Paul here broadens out the principle. The Gospel was to be preached. Those on earth who believed on the Lord Jesus would have a link with Him in heaven. Their link with Him was to be as firm and definite as if He were still on earth, except that it would be a spiritual link and not a physical or material link. "Believed on in the world!" What a wonderful privilege the believer has: living on earth, yet linked by faith to Christ in heaven.

"Received up in glory"

The Gospel of Mark records the moment when the Lord Jesus ascended from earth to heaven: "So then, after the Lord had spoken to them, He was received up into heaven, and sat on the right hand of God" (Mark 16:19). In Mark, the ascension is looked on as God's seal of approval on the work of God's perfect Servant. Luke 24:50-53 also records the ascension of the Lord Jesus. In that case, it is God's tribute to the life of the perfect Man. In Acts 1 (verses 2,9,11 and 22), again there is the clear record of the Lord's ascension. So, how are we to understand this lovely phrase, "received up in glory". What is being considered here is not so much the fact of His ascension, but the manner of it. He was received up "in glory". As we might say, He was given a "glorious reception" as He went back into heaven. Again, a final tribute to the full, final, perfect revelation of God given in the Person of God's glorious Son.

The six things that are said about the Lord Jesus, in verse 16, are more or less sequential. They trace His life on earth from His coming into the world as a Baby at Bethlehem to His departure out of the world from the Mount of Olives. However, careful consideration of these statements highlights a rather strange thing. The purpose of His coming into the world, the climax of His life on earth, His death on the cross at Calvary, receives no specific mention. Why should that be so? Again, the personal, bodily resurrection of the Lord Jesus, so vital to the Christian faith, receives no direct mention. Why should that be so?

To me, at any rate, it confirms the whole point of this climactic statement. Down the ages, God has made known more and more of Himself. He has now finally and fully revealed Himself in the Person of His beloved Son, our Lord Jesus Christ. Only those who are in the good of His death and resurrection can know anything about it. His death removed the penalty of sin for all those who trust Him as their Saviour. His resurrection demonstrates God's entire satisfaction with the sacrifice Christ made in offering Himself without spot to God. They believe, quite rightly, that "Christ died for their sins, according to the scriptures, and that He was buried, and that He rose again the third day, according to the scriptures" (1 Corinthians 15:3,4). They have been the recipients of the mercy of God. Their sins are forgiven. Their place in heaven is assured. God has put His Holy Spirit within them to give them an understanding of spiritual things. And all because of the value to God of the death and resurrection of our Lord and Saviour Jesus Christ.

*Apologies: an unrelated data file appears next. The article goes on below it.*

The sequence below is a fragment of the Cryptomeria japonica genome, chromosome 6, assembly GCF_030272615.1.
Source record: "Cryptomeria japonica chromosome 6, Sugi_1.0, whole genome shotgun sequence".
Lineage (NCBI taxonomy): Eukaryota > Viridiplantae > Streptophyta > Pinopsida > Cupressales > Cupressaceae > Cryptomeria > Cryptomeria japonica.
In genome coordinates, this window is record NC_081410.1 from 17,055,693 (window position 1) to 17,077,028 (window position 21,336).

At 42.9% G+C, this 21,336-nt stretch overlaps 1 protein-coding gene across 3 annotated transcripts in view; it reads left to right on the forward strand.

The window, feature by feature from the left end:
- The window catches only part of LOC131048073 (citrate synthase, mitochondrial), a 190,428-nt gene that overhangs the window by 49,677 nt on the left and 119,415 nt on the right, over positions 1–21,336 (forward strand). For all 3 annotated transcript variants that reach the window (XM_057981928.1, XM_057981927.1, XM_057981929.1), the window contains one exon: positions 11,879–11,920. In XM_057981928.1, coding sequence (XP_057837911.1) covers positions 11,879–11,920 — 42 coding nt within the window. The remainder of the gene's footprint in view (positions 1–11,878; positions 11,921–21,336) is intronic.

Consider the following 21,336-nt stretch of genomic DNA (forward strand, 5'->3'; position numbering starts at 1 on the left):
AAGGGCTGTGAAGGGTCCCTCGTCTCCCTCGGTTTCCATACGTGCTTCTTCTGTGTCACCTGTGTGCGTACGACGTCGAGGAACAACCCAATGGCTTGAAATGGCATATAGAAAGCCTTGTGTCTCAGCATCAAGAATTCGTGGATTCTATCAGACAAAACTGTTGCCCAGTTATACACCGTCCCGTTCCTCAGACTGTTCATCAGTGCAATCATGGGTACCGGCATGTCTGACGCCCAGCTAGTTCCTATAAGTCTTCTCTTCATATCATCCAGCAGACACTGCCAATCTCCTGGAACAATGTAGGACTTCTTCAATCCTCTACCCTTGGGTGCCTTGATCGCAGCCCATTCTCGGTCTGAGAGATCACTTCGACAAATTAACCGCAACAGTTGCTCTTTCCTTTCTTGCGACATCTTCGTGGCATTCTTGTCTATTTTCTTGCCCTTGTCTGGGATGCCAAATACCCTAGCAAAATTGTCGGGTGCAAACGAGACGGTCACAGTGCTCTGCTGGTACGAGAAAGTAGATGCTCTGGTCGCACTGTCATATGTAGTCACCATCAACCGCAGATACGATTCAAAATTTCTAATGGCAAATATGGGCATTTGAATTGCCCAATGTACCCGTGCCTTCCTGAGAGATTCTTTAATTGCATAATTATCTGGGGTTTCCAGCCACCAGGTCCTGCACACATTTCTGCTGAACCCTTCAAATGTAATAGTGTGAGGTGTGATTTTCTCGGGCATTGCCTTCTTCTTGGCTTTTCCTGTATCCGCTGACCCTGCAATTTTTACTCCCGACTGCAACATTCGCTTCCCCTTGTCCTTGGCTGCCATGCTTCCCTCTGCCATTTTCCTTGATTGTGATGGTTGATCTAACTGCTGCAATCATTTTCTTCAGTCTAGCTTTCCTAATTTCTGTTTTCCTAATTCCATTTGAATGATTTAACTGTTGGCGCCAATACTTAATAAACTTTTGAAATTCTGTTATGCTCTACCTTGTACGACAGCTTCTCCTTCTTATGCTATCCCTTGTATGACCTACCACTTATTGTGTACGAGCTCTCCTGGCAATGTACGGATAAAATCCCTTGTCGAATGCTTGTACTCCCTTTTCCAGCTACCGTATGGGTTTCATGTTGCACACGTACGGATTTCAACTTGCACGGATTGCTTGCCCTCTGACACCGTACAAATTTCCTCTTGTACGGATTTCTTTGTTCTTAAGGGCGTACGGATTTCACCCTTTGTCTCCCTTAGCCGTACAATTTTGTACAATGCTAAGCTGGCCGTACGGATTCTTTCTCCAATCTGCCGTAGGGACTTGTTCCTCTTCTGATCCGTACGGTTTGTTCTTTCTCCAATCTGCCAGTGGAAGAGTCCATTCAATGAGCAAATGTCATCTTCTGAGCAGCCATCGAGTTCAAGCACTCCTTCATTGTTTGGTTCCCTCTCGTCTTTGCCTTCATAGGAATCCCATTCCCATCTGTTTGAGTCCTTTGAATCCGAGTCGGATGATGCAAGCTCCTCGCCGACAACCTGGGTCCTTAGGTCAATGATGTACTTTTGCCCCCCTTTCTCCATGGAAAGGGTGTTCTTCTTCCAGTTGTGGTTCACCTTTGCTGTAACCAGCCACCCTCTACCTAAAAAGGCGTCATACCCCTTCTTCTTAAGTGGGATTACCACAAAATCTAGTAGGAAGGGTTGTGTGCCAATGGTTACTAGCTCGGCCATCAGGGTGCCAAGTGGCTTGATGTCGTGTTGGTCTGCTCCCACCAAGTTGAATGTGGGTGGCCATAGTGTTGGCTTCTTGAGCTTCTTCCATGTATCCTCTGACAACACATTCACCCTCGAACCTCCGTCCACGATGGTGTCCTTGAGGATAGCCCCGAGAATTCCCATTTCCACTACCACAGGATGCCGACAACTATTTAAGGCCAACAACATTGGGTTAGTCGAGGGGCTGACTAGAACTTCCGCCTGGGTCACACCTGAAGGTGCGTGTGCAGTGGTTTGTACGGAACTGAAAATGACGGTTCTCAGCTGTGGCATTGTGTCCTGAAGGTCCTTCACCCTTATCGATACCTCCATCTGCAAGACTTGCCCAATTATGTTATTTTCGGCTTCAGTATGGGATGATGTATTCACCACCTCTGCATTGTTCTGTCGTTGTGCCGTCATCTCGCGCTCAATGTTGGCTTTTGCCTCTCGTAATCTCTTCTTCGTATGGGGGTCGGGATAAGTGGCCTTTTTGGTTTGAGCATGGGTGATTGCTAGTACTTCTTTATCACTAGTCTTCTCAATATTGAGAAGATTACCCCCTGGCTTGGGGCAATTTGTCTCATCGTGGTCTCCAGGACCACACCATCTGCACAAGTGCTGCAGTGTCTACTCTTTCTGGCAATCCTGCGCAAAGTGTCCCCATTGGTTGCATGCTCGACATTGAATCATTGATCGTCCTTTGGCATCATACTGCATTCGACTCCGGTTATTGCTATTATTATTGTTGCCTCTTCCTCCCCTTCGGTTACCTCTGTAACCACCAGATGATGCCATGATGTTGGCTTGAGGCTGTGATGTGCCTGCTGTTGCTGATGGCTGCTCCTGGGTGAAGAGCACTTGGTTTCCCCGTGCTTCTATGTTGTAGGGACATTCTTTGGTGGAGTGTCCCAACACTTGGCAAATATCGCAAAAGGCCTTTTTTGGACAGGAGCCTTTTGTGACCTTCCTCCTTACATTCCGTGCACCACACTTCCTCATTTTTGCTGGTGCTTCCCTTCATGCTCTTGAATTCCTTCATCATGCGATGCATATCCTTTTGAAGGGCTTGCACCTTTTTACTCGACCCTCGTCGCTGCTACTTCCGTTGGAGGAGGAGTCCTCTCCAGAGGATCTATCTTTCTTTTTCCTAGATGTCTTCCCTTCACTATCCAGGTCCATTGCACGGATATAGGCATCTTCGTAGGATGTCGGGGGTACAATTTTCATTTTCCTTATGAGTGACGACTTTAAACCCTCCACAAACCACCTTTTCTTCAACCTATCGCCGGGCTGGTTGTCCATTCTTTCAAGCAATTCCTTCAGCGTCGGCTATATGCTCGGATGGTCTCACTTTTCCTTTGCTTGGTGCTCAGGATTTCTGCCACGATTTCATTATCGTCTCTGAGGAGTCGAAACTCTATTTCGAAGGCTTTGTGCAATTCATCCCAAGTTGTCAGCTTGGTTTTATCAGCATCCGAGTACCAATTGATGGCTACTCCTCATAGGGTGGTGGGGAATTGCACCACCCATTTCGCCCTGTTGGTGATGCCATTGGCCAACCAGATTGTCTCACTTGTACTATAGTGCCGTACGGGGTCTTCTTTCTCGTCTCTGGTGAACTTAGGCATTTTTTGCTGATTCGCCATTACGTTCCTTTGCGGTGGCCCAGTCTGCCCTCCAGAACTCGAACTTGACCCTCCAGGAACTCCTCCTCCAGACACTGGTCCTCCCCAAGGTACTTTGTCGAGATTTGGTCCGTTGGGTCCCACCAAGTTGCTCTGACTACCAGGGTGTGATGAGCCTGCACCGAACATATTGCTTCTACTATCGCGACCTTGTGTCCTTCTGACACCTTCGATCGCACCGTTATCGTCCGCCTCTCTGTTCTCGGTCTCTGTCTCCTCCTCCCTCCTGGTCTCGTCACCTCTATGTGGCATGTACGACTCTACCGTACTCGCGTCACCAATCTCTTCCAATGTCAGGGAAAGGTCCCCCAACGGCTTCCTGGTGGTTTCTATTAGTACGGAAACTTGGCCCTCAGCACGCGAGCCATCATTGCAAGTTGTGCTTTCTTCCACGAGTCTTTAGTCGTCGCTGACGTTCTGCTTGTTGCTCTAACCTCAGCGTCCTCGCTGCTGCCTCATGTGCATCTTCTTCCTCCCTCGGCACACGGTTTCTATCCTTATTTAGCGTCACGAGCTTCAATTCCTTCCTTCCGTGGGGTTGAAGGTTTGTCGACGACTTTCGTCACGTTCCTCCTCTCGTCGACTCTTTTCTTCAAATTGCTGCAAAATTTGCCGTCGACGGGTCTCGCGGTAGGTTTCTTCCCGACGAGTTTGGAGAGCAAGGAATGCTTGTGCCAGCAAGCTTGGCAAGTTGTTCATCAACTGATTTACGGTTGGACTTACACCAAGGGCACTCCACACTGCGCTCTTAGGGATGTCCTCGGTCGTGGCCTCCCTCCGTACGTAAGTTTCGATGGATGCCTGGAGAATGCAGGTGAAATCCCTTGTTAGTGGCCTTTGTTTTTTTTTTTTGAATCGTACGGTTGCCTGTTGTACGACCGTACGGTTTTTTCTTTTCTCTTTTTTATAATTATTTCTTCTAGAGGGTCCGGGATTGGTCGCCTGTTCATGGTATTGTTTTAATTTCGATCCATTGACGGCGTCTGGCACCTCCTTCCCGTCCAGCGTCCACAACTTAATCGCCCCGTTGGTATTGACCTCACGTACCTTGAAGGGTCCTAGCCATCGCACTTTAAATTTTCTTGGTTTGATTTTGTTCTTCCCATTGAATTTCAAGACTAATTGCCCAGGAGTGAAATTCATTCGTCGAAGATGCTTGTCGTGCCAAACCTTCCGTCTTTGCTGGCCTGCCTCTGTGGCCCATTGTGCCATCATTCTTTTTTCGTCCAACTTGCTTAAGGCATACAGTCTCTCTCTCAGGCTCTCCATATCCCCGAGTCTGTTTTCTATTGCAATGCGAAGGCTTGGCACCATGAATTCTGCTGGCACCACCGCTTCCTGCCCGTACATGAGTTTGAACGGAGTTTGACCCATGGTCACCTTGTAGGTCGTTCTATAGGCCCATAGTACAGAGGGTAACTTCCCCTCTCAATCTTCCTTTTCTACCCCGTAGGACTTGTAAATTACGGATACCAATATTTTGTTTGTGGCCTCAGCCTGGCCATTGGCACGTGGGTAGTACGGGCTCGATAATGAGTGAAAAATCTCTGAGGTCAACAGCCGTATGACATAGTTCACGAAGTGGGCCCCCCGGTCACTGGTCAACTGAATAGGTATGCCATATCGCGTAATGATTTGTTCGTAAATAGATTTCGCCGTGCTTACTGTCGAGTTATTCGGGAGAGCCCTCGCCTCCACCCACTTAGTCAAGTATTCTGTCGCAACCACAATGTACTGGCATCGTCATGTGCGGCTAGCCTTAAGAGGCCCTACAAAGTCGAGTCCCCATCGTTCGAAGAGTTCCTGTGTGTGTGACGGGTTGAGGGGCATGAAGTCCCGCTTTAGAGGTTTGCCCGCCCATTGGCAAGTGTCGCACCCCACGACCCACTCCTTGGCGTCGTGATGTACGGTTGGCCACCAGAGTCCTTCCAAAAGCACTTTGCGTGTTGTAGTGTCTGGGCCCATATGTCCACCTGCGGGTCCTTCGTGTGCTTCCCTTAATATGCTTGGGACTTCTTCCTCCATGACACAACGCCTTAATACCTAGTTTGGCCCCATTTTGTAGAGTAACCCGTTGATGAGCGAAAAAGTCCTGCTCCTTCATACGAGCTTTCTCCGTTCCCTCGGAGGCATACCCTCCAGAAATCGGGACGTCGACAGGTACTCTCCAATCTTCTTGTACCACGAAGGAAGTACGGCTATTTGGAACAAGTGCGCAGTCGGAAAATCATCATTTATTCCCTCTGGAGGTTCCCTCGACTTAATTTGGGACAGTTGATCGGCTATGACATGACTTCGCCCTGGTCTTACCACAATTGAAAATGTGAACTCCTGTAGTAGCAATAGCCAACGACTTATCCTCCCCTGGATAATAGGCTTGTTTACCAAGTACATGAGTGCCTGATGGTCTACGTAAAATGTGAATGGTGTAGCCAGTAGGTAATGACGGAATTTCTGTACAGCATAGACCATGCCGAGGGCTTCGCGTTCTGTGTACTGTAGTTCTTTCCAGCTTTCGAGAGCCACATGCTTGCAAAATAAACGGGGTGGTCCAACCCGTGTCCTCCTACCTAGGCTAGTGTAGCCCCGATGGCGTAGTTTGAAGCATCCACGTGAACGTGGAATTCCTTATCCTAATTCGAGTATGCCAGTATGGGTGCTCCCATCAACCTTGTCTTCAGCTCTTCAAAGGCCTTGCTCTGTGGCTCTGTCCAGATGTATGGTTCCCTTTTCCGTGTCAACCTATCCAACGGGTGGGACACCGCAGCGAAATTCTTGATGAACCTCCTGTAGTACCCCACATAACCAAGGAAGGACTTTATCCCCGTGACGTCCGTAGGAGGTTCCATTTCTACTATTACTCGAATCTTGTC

Notwithstanding all that, the Lord Jesus in Person, and not His work as such, is the epitome of the revelation of God. He is the living embodiment of all that God is. He is, in Person, the substance of the revelation of God because He is, in Person, God. How privileged we are to be able to take account of it in such a Person. As we read in Hebrews 1:1, "God, Who at sundry times and in divers manners, spake in time past unto the fathers by the prophets, hath in these last days spoken unto us in His Son."

What response from you and me has God had to this amazing revelation of Himself in the Person of His Son? He can do no more. The Great Mystery has been revealed. The secret has been declared. He has fully, finally made Himself known, in Person, in the Lord Jesus, His beloved Son. It is now up to us, you and me, to respond to this revelation by trusting the Lord Jesus as our personal Saviour. The challenge, personal to you and me, is plain. As we read in Romans 10:9,10, "If thou shalt confess with thy mouth the Lord Jesus, and shalt believe in thine heart that God hath raised Him from the dead, thou shalt be saved." Having done that, we are then so to live that other people in their turn will themselves be attracted to the Lord Jesus, and trust Him as their own Saviour and Lord. The Great Mystery, the revelation of God in the person of the Lord Jesus Christ, His beloved Son, is the secret of the universe, a Great Mystery indeed.

Ernie Brown